It follows an information published today by China Daily on its website, highlighting that the Argentine Congress finally approved the installation of a Chinese satellite tracking station in the Patagonia region.
ARGENTINA APPROVES SATELLITE STATION
The Argentine Congress has approved the installation of a Chinese satellite tracking station in the Patagonia region, a measure that will allow China to speed up its space exploration plans.
|Soporte de la Antena de Espacio Lejano. Foto: miningpress.|
The Chinese satellite tracking station will be part of China's project to reach the moon in 2020, according to the Argentinean Aerospace agency CONAE. China's space authority made no comment on Thursday.
According to CONAE, the station will be located in Patagonia's Neuquen province, in the southwest of the country. The site will be used to monitor and download data through an antenna with a diameter of 35 meters.
The China Satellite Launch and Tracking Control General is expected to invest $300 million in the Argentinean base. The site will be operational in 2016.
The measure to approve the development of the Chinese satellite was passed 133 votes to 107 following eight hours of debate in the Argentinean Congress on Wednesday night.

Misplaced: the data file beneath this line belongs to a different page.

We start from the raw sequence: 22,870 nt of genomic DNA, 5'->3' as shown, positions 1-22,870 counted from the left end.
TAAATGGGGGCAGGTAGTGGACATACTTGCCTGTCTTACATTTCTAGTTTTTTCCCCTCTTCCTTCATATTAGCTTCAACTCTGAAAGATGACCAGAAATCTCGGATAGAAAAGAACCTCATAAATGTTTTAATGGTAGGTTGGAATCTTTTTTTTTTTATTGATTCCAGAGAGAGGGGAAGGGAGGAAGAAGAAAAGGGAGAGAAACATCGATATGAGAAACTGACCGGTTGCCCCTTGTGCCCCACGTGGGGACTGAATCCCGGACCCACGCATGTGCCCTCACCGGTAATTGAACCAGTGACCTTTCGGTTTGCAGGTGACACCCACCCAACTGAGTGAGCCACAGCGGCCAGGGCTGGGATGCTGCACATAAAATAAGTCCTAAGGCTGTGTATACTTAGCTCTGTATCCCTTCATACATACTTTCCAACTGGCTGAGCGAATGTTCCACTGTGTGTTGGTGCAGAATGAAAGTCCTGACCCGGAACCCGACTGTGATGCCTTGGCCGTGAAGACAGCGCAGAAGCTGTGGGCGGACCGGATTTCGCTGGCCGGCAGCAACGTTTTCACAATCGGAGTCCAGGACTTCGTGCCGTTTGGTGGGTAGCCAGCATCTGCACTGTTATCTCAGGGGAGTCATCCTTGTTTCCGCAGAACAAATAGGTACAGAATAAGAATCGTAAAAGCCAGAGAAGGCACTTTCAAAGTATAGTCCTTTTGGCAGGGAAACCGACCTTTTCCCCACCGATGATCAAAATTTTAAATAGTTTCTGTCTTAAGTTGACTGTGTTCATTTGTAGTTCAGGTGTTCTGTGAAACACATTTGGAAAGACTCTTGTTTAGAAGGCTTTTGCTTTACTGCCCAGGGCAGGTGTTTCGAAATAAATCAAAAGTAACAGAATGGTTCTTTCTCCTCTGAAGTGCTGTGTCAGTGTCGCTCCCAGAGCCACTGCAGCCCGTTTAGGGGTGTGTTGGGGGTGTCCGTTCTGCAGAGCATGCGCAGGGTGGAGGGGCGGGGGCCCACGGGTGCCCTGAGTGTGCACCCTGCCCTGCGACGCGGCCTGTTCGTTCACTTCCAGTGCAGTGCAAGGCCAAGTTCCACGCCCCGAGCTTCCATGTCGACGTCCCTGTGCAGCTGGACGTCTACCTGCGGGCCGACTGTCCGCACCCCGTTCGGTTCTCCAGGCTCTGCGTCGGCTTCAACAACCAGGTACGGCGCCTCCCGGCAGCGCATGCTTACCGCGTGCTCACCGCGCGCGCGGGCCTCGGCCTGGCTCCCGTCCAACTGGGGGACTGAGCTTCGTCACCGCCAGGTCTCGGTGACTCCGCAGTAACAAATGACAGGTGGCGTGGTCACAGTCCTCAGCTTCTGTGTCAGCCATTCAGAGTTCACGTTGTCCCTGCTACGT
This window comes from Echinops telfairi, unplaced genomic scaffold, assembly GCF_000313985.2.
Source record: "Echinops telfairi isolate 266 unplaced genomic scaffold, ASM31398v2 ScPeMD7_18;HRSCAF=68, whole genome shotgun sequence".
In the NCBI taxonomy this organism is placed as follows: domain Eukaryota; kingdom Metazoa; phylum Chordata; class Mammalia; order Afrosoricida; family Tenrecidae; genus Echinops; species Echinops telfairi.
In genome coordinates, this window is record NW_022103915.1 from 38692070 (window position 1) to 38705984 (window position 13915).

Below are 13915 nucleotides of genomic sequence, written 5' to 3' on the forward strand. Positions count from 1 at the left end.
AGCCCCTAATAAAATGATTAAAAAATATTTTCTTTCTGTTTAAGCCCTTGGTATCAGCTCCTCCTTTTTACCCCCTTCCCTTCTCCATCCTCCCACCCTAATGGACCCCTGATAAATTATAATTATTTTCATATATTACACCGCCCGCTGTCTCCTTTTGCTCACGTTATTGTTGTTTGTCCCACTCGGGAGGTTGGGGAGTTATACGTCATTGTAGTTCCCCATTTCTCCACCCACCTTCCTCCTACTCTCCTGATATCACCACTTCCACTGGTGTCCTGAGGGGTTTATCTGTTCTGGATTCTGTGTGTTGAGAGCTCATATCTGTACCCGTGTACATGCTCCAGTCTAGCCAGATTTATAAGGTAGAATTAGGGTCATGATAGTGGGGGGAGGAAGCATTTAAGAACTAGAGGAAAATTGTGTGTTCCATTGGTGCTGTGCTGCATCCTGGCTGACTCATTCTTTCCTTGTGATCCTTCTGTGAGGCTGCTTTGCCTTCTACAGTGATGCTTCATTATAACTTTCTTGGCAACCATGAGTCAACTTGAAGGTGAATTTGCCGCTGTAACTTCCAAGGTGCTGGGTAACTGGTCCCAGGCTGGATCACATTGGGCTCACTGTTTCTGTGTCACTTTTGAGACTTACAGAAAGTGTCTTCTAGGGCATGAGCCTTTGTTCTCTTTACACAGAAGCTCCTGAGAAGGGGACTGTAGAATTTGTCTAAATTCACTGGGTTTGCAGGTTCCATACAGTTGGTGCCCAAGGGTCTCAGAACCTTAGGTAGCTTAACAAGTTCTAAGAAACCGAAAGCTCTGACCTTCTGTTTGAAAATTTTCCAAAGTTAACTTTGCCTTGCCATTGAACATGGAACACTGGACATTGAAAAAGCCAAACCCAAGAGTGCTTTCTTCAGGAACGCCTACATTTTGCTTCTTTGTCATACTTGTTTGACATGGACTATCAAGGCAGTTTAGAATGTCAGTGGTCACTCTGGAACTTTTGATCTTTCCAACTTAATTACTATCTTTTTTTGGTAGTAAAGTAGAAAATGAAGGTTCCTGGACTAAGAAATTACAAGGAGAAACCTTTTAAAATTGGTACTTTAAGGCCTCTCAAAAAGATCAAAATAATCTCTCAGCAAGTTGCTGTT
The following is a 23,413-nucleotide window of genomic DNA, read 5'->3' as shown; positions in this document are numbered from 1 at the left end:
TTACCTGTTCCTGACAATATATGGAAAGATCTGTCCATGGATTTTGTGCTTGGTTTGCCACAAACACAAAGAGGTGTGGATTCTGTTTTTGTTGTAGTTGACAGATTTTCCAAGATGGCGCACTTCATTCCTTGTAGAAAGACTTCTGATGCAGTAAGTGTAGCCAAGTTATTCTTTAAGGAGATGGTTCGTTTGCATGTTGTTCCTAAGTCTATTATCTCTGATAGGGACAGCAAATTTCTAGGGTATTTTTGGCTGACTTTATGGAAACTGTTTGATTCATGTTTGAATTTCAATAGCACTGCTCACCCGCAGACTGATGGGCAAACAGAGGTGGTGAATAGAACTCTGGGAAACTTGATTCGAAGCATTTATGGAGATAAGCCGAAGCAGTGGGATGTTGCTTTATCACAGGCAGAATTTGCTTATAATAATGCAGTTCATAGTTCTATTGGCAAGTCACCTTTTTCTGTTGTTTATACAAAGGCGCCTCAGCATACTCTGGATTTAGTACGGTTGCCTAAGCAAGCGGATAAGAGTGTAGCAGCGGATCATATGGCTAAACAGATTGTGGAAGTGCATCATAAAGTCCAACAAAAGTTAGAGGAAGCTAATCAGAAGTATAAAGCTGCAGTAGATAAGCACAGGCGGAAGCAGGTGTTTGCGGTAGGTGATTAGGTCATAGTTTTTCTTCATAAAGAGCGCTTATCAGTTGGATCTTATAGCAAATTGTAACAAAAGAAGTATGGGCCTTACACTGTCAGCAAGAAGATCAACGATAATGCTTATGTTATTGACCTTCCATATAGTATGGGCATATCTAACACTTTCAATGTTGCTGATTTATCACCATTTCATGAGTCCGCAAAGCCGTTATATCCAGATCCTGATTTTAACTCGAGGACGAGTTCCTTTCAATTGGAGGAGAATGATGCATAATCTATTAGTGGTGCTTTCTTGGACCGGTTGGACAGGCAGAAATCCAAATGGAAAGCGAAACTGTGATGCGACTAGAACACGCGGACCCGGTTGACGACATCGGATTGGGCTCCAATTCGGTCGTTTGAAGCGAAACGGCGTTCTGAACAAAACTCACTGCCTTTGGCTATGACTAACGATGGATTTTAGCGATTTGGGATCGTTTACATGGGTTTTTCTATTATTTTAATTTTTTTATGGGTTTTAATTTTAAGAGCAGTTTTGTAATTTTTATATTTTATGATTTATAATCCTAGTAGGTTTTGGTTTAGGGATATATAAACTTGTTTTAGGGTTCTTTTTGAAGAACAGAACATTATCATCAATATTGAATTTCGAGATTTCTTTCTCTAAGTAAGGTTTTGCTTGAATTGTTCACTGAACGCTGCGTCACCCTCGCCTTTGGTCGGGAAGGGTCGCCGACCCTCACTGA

Despite the approval, Argentina's opposition lawmakers questioned the potential military use of the site and a tax exemption condition that will benefit the station for 50 years.
Members of the government rejected the claims and assured that the station will only serve scientific purposes. "The agreement does not foresee the military use of the facility. But the presence of military officials is unavoidable as all space stations around the world have military personnel," said politician Guillermo Carmona.
As part of the agreement, Argentina will be able to access at least 10 percent of the antenna's available time to develop research projects. The Latin American country will also be entitled to use some satellite stations in Chinese territory.
The preliminary agreement between China and Argentina for the construction of the antenna was signed in 2012.
Pang Zhihao, deputy editor-in-chief of the monthly publication Space International, said that it is common practice for countries to build satellite tracking stations overseas.
"Otherwise, a satellite that circles the globe can only be tracked when it passes above the country's territory, which gives a very short time for scientists to track and maneuver the satellites," he said.
The United States, Russia and the European Union all have satellite tracking stations abroad.